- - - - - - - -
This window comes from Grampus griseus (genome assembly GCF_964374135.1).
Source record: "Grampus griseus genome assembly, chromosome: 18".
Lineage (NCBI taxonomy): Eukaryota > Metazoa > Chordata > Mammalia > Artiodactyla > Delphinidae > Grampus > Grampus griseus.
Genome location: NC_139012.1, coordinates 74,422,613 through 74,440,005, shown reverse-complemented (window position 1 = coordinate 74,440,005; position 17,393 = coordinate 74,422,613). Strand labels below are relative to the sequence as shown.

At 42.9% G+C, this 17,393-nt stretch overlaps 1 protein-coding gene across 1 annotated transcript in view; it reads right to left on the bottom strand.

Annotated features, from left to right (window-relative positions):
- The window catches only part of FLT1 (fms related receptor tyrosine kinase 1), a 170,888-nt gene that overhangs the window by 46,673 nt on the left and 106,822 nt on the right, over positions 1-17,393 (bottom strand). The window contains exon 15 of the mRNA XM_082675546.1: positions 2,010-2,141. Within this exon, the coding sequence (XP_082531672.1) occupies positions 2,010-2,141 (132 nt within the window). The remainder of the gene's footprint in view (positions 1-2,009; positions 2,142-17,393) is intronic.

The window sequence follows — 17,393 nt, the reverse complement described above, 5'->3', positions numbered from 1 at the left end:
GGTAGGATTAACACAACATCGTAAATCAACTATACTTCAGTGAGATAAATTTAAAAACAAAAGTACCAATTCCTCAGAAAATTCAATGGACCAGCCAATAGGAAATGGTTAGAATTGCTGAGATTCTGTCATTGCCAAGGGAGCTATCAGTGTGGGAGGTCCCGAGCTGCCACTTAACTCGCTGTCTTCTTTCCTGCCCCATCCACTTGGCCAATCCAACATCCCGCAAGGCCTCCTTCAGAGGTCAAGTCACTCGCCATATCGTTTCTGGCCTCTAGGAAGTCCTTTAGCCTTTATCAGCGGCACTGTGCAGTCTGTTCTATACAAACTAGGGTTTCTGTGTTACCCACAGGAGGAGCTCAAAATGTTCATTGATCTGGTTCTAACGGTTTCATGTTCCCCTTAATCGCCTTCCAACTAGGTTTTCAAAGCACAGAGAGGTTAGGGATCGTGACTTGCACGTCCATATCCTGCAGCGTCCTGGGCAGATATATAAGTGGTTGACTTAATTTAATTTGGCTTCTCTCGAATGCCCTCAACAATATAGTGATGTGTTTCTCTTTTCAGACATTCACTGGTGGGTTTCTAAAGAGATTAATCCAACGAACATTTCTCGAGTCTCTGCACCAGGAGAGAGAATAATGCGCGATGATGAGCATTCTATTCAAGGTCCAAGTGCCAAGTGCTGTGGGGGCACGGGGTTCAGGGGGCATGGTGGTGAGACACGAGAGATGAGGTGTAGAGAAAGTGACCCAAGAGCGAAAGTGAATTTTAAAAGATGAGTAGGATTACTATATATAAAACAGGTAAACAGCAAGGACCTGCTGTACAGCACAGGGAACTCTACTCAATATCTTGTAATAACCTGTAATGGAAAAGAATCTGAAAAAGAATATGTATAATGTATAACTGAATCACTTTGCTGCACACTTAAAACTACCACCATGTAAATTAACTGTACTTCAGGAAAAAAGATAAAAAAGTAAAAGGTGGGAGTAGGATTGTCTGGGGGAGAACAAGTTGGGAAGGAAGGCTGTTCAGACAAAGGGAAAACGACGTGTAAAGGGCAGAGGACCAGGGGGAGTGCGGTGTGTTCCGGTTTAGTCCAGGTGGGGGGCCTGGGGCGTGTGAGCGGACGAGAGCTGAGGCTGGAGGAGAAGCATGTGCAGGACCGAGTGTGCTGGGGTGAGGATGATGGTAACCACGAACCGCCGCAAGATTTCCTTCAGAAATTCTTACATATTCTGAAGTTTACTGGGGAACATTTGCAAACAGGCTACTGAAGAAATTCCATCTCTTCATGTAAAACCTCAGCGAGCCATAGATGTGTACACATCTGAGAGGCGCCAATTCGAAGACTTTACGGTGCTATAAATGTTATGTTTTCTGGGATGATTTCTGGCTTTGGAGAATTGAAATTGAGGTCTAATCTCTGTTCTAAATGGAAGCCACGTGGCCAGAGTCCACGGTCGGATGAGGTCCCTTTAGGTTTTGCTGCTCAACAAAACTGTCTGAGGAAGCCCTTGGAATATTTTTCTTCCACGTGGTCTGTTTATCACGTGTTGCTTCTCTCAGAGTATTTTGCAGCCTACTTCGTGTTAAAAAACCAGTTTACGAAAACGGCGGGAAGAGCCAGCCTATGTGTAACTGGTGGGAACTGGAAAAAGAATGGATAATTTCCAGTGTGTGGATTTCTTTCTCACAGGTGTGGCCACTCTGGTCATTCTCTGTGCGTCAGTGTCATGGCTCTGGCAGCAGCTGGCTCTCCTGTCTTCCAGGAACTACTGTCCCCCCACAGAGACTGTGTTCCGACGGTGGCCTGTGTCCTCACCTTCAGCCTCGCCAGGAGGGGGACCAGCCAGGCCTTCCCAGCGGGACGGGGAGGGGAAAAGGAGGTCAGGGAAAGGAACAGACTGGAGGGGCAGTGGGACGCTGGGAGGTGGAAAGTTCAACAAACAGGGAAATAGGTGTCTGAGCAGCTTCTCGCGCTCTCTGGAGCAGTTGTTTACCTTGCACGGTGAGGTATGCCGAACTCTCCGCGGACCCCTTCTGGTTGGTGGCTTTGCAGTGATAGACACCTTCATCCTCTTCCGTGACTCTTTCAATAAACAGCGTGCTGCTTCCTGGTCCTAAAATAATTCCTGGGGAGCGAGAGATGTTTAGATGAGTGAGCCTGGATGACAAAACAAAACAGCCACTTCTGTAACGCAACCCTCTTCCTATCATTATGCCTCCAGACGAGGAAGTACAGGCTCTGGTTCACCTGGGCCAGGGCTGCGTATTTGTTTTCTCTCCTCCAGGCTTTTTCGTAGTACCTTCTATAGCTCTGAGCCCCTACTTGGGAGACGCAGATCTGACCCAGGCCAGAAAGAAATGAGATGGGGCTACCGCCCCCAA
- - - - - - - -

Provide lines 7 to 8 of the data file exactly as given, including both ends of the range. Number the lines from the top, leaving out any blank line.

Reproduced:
- The window catches only part of FLT1 (fms related receptor tyrosine kinase 1), a 170,888-nt gene that overhangs the window by 46,673 nt on the left and 106,822 nt on the right, over positions 1-17,393 (bottom strand). The window contains exon 15 of the mRNA XM_082675546.1: positions 2,010-2,141. Within this exon, the coding sequence (XP_082531672.1) occupies positions 2,010-2,141 (132 nt within the window). The remainder of the gene's footprint in view (positions 1-2,009; positions 2,142-17,393) is intronic.

The window sequence follows — 17,393 nt, the reverse complement described above, 5'->3', positions numbered from 1 at the left end: